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Community resource utilization in rehabilitation: the shape of the future.

Using community resources has long been an essential practice of rehabilitation professionals for providing appropriate and timely help to people with disabilities. As we near the 21st century, community resource utilization will play an even larger role in the rehabilitation process that supports a person's progress toward specific vocational and life goals. New technologies, new community-based programs, changes in existing programs, new budgetary guidelines, the Americans with Disabilities Act (ADA), and reauthorization of the Rehabilitation Act may all interact to reshape the ways in which rehabilitation professionals will identify and bring into play specific resources at the community, state, and national levels.

This article examines some of the ways in which rehabilitation professionals can meet the demands of the coming era and can conceptualize their own knowledge, skills, and values about timely resource utilization to allow them to provide future rehabilitation services in an orderly, individually-tailored fashion for maximum benefit.

In a comprehensive sense, rehabilitation professionals will meet the challenge of the future by being community resources themselves. The knowledge of resources that the professional possesses can alter the "environment" of service delivery by giving it flexibility and depth, thus enhancing the responsive capability of the entire community. This knowledge in action, as a form of client advocacy, also serves the important educational function of helping a person to learn self-advocacy related to resource utilization.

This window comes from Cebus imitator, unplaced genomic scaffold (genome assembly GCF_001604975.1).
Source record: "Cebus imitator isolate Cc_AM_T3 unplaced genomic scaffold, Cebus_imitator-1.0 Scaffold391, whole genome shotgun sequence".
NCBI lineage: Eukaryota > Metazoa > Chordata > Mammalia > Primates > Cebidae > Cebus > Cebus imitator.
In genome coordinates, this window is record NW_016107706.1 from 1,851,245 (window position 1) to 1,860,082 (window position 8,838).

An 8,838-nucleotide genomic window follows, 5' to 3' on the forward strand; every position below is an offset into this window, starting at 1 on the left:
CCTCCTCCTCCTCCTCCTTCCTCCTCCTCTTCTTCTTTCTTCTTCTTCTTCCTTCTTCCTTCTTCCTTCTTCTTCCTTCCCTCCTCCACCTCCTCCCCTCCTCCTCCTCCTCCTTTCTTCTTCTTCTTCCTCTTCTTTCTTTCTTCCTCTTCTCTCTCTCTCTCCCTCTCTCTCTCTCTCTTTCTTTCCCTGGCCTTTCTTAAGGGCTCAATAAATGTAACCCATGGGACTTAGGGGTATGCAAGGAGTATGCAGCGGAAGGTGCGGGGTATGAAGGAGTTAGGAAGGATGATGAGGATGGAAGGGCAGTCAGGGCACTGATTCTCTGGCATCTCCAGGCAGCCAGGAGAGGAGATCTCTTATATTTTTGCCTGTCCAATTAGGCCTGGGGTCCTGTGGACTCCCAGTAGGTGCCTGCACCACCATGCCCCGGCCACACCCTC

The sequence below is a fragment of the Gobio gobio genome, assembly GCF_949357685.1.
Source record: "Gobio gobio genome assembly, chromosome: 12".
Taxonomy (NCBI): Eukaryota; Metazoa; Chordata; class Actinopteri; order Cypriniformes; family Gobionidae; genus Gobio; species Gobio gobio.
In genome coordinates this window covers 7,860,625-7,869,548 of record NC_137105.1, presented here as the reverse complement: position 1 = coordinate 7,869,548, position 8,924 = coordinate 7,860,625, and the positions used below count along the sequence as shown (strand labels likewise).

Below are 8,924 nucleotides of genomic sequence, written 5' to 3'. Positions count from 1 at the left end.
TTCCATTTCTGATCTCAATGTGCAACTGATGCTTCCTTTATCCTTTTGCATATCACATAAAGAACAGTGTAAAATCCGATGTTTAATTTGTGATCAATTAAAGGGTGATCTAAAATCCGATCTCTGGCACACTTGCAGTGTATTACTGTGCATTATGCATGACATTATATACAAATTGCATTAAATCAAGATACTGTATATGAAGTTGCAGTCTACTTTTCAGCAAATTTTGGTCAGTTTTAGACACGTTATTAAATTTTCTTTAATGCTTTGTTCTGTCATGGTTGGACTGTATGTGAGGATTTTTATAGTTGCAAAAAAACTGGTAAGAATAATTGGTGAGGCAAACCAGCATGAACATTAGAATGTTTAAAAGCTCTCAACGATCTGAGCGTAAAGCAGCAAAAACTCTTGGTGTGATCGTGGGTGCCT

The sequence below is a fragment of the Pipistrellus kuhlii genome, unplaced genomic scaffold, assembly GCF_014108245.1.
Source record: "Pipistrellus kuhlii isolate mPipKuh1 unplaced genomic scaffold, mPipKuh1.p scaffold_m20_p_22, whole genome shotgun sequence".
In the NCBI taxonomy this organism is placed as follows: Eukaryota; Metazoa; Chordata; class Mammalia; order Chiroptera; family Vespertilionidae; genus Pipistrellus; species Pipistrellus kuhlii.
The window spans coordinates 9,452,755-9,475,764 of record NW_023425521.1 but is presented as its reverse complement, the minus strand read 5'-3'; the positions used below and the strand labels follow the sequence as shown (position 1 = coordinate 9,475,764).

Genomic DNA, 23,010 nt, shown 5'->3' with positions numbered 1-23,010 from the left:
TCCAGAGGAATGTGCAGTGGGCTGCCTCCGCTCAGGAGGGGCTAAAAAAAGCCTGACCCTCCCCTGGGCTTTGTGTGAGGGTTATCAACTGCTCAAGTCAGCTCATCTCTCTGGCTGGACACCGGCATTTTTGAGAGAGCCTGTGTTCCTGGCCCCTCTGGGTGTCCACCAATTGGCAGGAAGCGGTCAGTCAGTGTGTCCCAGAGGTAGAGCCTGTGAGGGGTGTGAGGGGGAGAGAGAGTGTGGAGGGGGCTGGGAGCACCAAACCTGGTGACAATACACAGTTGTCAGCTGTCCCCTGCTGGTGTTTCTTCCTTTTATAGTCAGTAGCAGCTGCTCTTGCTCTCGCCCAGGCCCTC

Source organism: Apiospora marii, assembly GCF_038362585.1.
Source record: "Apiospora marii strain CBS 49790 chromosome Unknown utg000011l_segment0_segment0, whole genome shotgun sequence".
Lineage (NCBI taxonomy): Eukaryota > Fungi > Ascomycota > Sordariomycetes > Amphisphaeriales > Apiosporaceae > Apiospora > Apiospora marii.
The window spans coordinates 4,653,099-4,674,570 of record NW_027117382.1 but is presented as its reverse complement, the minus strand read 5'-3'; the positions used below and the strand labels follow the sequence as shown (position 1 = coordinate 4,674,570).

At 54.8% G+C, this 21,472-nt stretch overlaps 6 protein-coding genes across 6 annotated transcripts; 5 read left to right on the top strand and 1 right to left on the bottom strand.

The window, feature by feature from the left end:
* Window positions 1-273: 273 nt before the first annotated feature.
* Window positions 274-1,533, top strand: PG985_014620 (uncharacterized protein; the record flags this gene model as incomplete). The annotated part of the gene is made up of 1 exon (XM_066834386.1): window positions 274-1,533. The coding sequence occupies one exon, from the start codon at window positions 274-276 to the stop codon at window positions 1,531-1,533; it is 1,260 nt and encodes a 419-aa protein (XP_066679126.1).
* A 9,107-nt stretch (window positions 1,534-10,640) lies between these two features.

Many people with disabilities discover a wide variety of resources for themselves as they look to the community for ways to satisfy their specific needs. Knowledge of such discoveries may in turn be passed along to other people with disabilities, as well as to rehabilitation professionals. Most of what the professional eventually learns about resources in a particular community may originate in the day-to-day experiences of people with disabilities and may be augmented continuously.

The concept of the professional serving as a resource for his or her own community is a particularly exciting aspect of the future as it relates to ADA. As the business community is called upon to find new and creative solutions to reasonable accommodation issues, meaningful information and insights will be generated. While an individual business might discover or develop an unusual and proactive solution tailored for its specific business, the solution might remain a local phenomenon.